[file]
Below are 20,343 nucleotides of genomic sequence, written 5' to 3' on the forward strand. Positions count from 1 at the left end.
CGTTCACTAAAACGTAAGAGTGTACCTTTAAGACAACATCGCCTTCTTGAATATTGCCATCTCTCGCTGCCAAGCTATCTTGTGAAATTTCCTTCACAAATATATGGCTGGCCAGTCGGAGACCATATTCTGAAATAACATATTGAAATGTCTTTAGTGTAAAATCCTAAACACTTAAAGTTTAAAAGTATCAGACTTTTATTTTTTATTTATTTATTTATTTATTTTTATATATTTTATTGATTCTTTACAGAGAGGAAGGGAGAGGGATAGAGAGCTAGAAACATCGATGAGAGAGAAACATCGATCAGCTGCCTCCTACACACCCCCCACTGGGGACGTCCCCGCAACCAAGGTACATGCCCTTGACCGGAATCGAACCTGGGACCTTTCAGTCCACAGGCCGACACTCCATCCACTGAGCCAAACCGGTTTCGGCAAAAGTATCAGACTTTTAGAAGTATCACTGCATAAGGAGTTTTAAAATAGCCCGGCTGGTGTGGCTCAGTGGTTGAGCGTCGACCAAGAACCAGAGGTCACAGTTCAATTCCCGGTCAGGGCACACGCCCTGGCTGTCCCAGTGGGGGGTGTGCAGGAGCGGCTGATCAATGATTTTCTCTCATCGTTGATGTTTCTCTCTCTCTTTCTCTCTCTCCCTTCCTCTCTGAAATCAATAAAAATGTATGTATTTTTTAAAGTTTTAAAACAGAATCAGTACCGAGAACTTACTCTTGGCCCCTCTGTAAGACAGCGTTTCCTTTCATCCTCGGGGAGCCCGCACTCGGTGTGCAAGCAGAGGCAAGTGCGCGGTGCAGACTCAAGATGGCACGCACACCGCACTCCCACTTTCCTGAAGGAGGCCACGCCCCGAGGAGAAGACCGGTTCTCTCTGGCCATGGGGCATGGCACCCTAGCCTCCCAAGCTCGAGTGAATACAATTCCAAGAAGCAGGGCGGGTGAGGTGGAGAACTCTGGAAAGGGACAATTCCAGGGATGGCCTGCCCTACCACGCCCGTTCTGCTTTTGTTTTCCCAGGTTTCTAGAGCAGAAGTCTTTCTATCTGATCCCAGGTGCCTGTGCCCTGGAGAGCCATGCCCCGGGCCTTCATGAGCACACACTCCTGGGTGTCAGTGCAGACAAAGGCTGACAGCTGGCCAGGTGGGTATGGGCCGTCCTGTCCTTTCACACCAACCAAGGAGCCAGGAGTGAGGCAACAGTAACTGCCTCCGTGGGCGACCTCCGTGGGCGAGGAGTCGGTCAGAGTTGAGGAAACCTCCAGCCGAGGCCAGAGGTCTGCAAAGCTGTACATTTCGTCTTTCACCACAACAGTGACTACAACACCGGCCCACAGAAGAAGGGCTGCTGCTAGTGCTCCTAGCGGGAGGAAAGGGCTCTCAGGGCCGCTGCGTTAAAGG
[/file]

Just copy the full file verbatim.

Below are 20,343 nucleotides of genomic sequence, written 5' to 3' on the forward strand. Positions count from 1 at the left end.
CGTTCACTAAAACGTAAGAGTGTACCTTTAAGACAACATCGCCTTCTTGAATATTGCCATCTCTCGCTGCCAAGCTATCTTGTGAAATTTCCTTCACAAATATATGGCTGGCCAGTCGGAGACCATATTCTGAAATAACATATTGAAATGTCTTTAGTGTAAAATCCTAAACACTTAAAGTTTAAAAGTATCAGACTTTTATTTTTTATTTATTTATTTATTTATTTTTATATATTTTATTGATTCTTTACAGAGAGGAAGGGAGAGGGATAGAGAGCTAGAAACATCGATGAGAGAGAAACATCGATCAGCTGCCTCCTACACACCCCCCACTGGGGACGTCCCCGCAACCAAGGTACATGCCCTTGACCGGAATCGAACCTGGGACCTTTCAGTCCACAGGCCGACACTCCATCCACTGAGCCAAACCGGTTTCGGCAAAAGTATCAGACTTTTAGAAGTATCACTGCATAAGGAGTTTTAAAATAGCCCGGCTGGTGTGGCTCAGTGGTTGAGCGTCGACCAAGAACCAGAGGTCACAGTTCAATTCCCGGTCAGGGCACACGCCCTGGCTGTCCCAGTGGGGGGTGTGCAGGAGCGGCTGATCAATGATTTTCTCTCATCGTTGATGTTTCTCTCTCTCTTTCTCTCTCTCCCTTCCTCTCTGAAATCAATAAAAATGTATGTATTTTTTAAAGTTTTAAAACAGAATCAGTACCGAGAACTTACTCTTGGCCCCTCTGTAAGACAGCGTTTCCTTTCATCCTCGGGGAGCCCGCACTCGGTGTGCAAGCAGAGGCAAGTGCGCGGTGCAGACTCAAGATGGCACGCACACCGCACTCCCACTTTCCTGAAGGAGGCCACGCCCCGAGGAGAAGACCGGTTCTCTCTGGCCATGGGGCATGGCACCCTAGCCTCCCAAGCTCGAGTGAATACAATTCCAAGAAGCAGGGCGGGTGAGGTGGAGAACTCTGGAAAGGGACAATTCCAGGGATGGCCTGCCCTACCACGCCCGTTCTGCTTTTGTTTTCCCAGGTTTCTAGAGCAGAAGTCTTTCTATCTGATCCCAGGTGCCTGTGCCCTGGAGAGCCATGCCCCGGGCCTTCATGAGCACACACTCCTGGGTGTCAGTGCAGACAAAGGCTGACAGCTGGCCAGGTGGGTATGGGCCGTCCTGTCCTTTCACACCAACCAAGGAGCCAGGAGTGAGGCAACAGTAACTGCCTCCGTGGGCGACCTCCGTGGGCGAGGAGTCGGTCAGAGTTGAGGAAACCTCCAGCCGAGGCCAGAGGTCTGCAAAGCTGTACATTTCGTCTTTCACCACAACAGTGACTACAACACCGGCCCACAGAAGAAGGGCTGCTGCTAGTGCTCCTAGCGGGAGGAAAGGGCTCTCAGGGCCGCTGCGTTAAAGG